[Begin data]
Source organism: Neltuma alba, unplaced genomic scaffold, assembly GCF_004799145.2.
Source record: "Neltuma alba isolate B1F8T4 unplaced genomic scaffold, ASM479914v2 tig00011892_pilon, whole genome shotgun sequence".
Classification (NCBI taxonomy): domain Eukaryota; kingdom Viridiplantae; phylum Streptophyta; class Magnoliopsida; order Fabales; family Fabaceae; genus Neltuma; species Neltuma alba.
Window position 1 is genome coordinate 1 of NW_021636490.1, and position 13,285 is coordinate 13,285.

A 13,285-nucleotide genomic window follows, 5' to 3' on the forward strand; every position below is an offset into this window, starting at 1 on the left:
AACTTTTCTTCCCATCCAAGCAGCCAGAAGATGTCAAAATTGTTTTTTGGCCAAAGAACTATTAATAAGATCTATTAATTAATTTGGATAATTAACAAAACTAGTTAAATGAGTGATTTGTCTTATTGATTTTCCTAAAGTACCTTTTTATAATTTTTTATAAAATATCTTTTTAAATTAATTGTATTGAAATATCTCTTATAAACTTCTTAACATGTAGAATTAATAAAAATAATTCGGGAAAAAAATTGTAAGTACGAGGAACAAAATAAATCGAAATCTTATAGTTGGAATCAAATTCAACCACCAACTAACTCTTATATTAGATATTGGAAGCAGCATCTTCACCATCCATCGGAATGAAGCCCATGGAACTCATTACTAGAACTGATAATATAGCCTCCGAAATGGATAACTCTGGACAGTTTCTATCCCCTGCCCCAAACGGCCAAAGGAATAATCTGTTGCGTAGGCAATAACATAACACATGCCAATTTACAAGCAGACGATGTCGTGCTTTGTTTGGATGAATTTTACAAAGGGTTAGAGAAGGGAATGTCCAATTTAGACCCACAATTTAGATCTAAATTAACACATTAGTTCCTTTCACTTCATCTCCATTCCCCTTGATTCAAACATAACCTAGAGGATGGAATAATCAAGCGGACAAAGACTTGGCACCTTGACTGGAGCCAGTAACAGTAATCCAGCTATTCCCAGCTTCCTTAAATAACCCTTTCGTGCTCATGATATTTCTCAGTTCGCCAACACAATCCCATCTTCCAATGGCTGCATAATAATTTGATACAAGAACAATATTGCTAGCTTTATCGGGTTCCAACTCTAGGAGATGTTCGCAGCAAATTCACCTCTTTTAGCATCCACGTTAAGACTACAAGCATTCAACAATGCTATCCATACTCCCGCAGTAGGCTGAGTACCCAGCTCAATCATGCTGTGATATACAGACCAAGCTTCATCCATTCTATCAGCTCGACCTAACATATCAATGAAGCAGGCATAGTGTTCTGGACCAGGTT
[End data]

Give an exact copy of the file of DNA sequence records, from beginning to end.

Source organism: Neltuma alba, unplaced genomic scaffold, assembly GCF_004799145.2.
Source record: "Neltuma alba isolate B1F8T4 unplaced genomic scaffold, ASM479914v2 tig00011892_pilon, whole genome shotgun sequence".
Classification (NCBI taxonomy): domain Eukaryota; kingdom Viridiplantae; phylum Streptophyta; class Magnoliopsida; order Fabales; family Fabaceae; genus Neltuma; species Neltuma alba.
Window position 1 is genome coordinate 1 of NW_021636490.1, and position 13,285 is coordinate 13,285.

A 13,285-nucleotide genomic window follows, 5' to 3' on the forward strand; every position below is an offset into this window, starting at 1 on the left:
AACTTTTCTTCCCATCCAAGCAGCCAGAAGATGTCAAAATTGTTTTTTGGCCAAAGAACTATTAATAAGATCTATTAATTAATTTGGATAATTAACAAAACTAGTTAAATGAGTGATTTGTCTTATTGATTTTCCTAAAGTACCTTTTTATAATTTTTTATAAAATATCTTTTTAAATTAATTGTATTGAAATATCTCTTATAAACTTCTTAACATGTAGAATTAATAAAAATAATTCGGGAAAAAAATTGTAAGTACGAGGAACAAAATAAATCGAAATCTTATAGTTGGAATCAAATTCAACCACCAACTAACTCTTATATTAGATATTGGAAGCAGCATCTTCACCATCCATCGGAATGAAGCCCATGGAACTCATTACTAGAACTGATAATATAGCCTCCGAAATGGATAACTCTGGACAGTTTCTATCCCCTGCCCCAAACGGCCAAAGGAATAATCTGTTGCGTAGGCAATAACATAACACATGCCAATTTACAAGCAGACGATGTCGTGCTTTGTTTGGATGAATTTTACAAAGGGTTAGAGAAGGGAATGTCCAATTTAGACCCACAATTTAGATCTAAATTAACACATTAGTTCCTTTCACTTCATCTCCATTCCCCTTGATTCAAACATAACCTAGAGGATGGAATAATCAAGCGGACAAAGACTTGGCACCTTGACTGGAGCCAGTAACAGTAATCCAGCTATTCCCAGCTTCCTTAAATAACCCTTTCGTGCTCATGATATTTCTCAGTTCGCCAACACAATCCCATCTTCCAATGGCTGCATAATAATTTGATACAAGAACAATATTGCTAGCTTTATCGGGTTCCAACTCTAGGAGATGTTCGCAGCAAATTCACCTCTTTTAGCATCCACGTTAAGACTACAAGCATTCAACAATGCTATCCATACTCCCGCAGTAGGCTGAGTACCCAGCTCAATCATGCTGTGATATACAGACCAAGCTTCATCCATTCTATCAGCTCGACCTAACATATCAATGAAGCAGGCATAGTGTTCTGGACCAGGTT